• Look for triggers – See if there are any foods, or even movements/body positions that seem to make your symptoms worse and avoid them.
  • Get plenty of rest – Though pregnancy symptoms can make it difficult for some women to sleep well through the night, getting the proper amount of rest is vital for your body to keep itself well.
  • Use heat – A heating pad or hot water bottle may have helped you in the past with muscular or menstrual cramps. It’s safe for both you and the baby while pregnant, so enjoy it!
  • Take a bath – The warmth and buoyancy that the water provides will help your muscles relax. You may just find that you want to use this trick every day! 

Because round ligament pain is one of the most common causes of stomach cramps during pregnancy, especially in the second and third trimester, you may be interested in ways to lessen this particular problem. Luckily for you, there are many exercises, including kegel workouts that can help you prepare your body for this big change. Don’t be shy! Read more about kegel exercises during pregnancy here.


Pregnancy problems with cramping

Though stomach cramps are normal and expected during pregnancy, you should also be aware that they can sometimes be symptoms of pregnancy conditions. There are several problems and diseases during pregnancy that can be accompanied by cramps:

  • Miscarriage – Usually, in addition to cramping, you will notice spotting or bleeding if this is the case. However, even having both of these symptoms together does not necessarily imply a miscarriage.

  • Ectopic pregnancy – This is when an egg becomes fertilized but doesn’t successfully travel all the way to the uterus. Instead, it gets stuck somewhere along the way, usually in the fallopian tube. Obviously, this is not a safe place for the baby to grow and it will rupture without treatment. This situation can be very dangerous and requires medical attention immediately.

  • Urinary tract infection – This common problem causes irritation to many women, who can use antibiotics to clear up the problem. However, a UTI is more problematic to a pregnant woman who typically can’t take antibiotics. If you have any of the other symptoms of a UTI, talk to your doctor.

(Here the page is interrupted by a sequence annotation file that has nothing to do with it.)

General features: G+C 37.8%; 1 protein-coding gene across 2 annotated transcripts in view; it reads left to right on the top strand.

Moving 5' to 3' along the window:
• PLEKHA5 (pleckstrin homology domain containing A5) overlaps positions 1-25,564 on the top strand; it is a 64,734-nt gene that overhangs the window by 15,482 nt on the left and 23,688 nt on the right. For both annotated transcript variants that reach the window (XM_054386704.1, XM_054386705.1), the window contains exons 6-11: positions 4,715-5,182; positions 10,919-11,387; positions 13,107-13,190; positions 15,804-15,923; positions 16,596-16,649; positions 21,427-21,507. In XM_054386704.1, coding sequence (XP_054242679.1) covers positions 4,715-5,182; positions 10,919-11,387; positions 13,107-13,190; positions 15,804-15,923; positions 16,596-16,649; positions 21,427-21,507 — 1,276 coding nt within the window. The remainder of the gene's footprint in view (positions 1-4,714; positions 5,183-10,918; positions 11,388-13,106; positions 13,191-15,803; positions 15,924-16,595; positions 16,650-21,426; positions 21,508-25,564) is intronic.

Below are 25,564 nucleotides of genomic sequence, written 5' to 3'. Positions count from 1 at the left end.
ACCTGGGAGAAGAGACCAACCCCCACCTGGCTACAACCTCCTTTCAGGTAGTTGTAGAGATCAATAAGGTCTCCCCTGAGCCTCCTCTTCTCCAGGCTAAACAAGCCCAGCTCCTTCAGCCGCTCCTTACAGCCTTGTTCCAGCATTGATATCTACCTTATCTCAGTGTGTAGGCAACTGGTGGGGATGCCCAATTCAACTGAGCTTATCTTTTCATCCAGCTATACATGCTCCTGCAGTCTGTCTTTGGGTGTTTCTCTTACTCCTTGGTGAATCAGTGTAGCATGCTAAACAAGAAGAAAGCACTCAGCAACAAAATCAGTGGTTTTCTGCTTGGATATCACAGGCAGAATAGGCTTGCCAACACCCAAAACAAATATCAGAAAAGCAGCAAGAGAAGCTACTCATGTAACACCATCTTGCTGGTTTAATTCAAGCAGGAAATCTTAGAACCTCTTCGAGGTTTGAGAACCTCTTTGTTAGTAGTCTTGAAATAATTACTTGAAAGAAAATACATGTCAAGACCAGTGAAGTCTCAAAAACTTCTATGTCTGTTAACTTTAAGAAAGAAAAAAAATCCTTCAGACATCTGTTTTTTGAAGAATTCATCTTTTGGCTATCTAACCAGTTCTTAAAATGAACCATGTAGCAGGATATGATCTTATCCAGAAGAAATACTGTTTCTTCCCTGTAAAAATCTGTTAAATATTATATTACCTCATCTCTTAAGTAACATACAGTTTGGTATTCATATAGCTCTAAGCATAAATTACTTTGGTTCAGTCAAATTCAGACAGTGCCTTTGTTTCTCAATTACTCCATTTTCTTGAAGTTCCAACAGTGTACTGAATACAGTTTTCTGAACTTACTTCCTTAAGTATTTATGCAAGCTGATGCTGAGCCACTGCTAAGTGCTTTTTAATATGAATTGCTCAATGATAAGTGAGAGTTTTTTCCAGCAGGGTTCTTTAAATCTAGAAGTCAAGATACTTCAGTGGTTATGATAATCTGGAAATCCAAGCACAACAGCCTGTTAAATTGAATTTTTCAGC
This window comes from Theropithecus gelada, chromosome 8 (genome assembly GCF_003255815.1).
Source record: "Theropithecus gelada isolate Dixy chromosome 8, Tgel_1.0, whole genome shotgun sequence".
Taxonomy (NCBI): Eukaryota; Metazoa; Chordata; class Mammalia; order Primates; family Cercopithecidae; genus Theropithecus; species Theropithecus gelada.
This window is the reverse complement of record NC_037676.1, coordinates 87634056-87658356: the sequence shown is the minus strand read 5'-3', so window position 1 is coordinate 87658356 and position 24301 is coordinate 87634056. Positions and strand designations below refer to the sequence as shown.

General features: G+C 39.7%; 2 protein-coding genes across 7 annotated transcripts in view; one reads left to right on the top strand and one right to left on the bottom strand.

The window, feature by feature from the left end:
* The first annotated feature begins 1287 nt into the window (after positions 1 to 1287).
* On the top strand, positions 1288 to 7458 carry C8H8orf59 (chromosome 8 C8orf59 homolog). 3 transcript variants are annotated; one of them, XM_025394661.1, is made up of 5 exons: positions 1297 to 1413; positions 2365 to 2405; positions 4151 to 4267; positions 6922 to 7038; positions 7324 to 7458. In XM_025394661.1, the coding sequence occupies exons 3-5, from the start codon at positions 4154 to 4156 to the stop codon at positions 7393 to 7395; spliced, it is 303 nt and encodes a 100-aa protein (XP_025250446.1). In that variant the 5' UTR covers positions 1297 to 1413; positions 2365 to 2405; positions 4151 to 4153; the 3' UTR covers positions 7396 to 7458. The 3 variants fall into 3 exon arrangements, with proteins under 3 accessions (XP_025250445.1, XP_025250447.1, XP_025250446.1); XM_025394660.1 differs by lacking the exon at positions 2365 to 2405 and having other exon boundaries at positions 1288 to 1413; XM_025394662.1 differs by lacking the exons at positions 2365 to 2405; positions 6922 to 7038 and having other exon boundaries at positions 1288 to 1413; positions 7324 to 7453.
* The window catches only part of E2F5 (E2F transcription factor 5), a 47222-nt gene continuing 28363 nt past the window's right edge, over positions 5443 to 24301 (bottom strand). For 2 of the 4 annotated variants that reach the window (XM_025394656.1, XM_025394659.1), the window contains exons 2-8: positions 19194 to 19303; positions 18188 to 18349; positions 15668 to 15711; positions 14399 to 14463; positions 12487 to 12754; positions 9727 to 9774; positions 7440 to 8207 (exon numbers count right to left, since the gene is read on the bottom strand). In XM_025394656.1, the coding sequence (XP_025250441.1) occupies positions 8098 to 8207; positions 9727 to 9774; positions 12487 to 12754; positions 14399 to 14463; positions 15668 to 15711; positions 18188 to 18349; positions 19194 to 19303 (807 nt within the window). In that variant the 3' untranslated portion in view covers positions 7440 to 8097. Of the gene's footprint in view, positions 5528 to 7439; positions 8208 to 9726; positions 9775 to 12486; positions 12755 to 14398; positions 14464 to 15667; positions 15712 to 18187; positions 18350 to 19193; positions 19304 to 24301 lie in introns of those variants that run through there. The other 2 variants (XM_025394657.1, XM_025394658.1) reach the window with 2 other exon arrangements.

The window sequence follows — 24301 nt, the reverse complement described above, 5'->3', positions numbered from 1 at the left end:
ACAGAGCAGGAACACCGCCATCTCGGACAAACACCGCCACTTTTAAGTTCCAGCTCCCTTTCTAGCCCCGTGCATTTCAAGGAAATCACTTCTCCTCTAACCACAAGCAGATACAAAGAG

• Preeclampsia – As we explained in another article, this condition involves high blood pressure and excess protein in the urine. It can lead to a more serious condition, eclampsia, and must be treated by a doctor.

  • Placental abruption – This is when the placenta partially or completely tears away from the wall of the uterus before the baby is ready for birth. It is potentially fatal, both for the baby and for you.


When to call the doctor

We aren’t trying to scare you by describing everything that can go wrong during pregnancy. Instead, we want you to know enough about stomach cramps, what they could mean, and how to respond to feel completely in control during your pregnancy. Cramping alone very rarely indicates a serious condition, so you need to look out for cramping that is accompanied by other symptoms of the conditions listed above. You should also seek attention right away if:

  • You also feel dizzy, lightheaded, or have fainted
  • You experience spotting or bleeding
  • The pain is much more severe than you have felt in the past, or worse than what you think should be normal
  • You experience anything that seems like a contraction, including pain very low in the abdomen
  • The pain is persistent and doesn’t seem to go away